Post-marathon recovery: how to get back up and running in no time.
A marathon places massive stress on your body so it’s important to give yourself time to recover after a race. It’s a critical component of your training but recovery often gets forgotten about once the race is over.
Not allowing adequate recovery time can increase injury risk and the overall time it takes to get your body back to its peak physical condition. It can also limit your running potential in the months following the marathon. Not ideal if you’ve got more races lined up!
So, what are the best ways to recover from a marathon?
Immediately after the race…
Get into warm clothes and continue to walk for 15-20 minutes. This will help to remove waste products, like lactic acid, that will have built up during the run. It will also allow your heart rate to make a gradual return to its resting state.
While running, you’ll have become dehydrated and your body will have lost a lot of its natural sugars too. Drink plenty of water and electrolyte drinks and eat small amounts of carbohydrate- and protein-rich foods. This will help you to rehydrate and will replenish your glucose levels. Protein also provides the nutritional building block your body needs to help muscle repair.
A few hours after the race…
Keep eating small snacks until your stomach feels ready for a larger meal. Ideally, this should be something rich in carbohydrates.
You should now be starting to stretch and foam roll too.
The first few days post-marathon…
Keep resting and stretching and go for a light walk to aid muscle recovery. A massage at least 48 hours post-race will help to reduce recovery time too. Soaking in a hot bath in the days after a race can also ease muscle stiffness.
Continue to eat well during this time to rebuild and repair damaged tissue.
One week after…
Depending on how your body is feeling, some low intensity, short distance running may be beneficial. Everyone is different though, so this is just a guideline. You can also incorporate some cross training, like swimming or cycling, into this phase of recovery too but make sure you’re still stretching, rolling or receiving sports massage at the same time.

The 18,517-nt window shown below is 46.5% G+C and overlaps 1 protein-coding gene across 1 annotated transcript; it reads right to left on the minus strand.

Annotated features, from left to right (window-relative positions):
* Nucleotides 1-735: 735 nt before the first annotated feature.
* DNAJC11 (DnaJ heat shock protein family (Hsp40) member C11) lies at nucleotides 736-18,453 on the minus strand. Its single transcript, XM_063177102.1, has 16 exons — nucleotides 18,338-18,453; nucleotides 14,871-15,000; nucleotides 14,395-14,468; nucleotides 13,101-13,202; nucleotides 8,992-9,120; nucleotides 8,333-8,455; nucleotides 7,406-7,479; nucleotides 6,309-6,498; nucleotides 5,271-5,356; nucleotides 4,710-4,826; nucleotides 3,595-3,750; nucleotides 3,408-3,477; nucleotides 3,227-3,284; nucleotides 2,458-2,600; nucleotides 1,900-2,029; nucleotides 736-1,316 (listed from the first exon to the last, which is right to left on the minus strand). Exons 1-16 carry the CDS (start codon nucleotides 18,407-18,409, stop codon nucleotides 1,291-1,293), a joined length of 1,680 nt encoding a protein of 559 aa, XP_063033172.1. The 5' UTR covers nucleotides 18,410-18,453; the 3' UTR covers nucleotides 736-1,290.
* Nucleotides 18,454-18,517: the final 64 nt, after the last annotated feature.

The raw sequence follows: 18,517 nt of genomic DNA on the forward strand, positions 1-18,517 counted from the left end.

Although it varies from runner to runner, 7-14 days is the recommended time for post-marathon recovery. Training for a marathon, and running one, can cause inflammation and damage muscle cells. This muscle damage causes the production of an enzyme called creatine kinase. This can be a sign of skeletal muscle damage which can have a significant impact on muscle power and endurance for up to 14 days post-marathon.
Three weeks post-marathon…
If your body is feeling good, make gradual increases to the distance and intensity of your runs.
If you’re still experiencing post-race fatigue or niggles during this time, keep resting and taking part in light cross training. It usually best not to schedule in any competitive runs in the 6 weeks following a marathon too.
A common concern amongst runners, especially those who take part in events throughout the year is loss of fitness during rest periods. Despite this being a common concern, you won’t lose too much form in the space of two weeks. In fact, rest will aid in long term running performance, rather than compromise it.
If you’re a long-distance runner and you need some advice on how to help your body recover, book an appointment with one of our physiotherapists and we’ll get you back on your feet and on the road in no time.
Burke LM, Hawley JA, Wong SH, Jeukendrup AE. Carbohydrates for training and competition. J Sports Sci. 2011;29(Suppl 1):S17–S27. [PubMed]
Ebbeling, C.B. & Clarkson, P.M. Sports Medicine (1989) 7: 207.
Louise M. Burke, John A. Hawley, Stephen H. S. Wong & Asker E. Jeukendrup (2011) Carbohydrates for training and competition, Journal of Sports Sciences,29:sup1, S17-S27.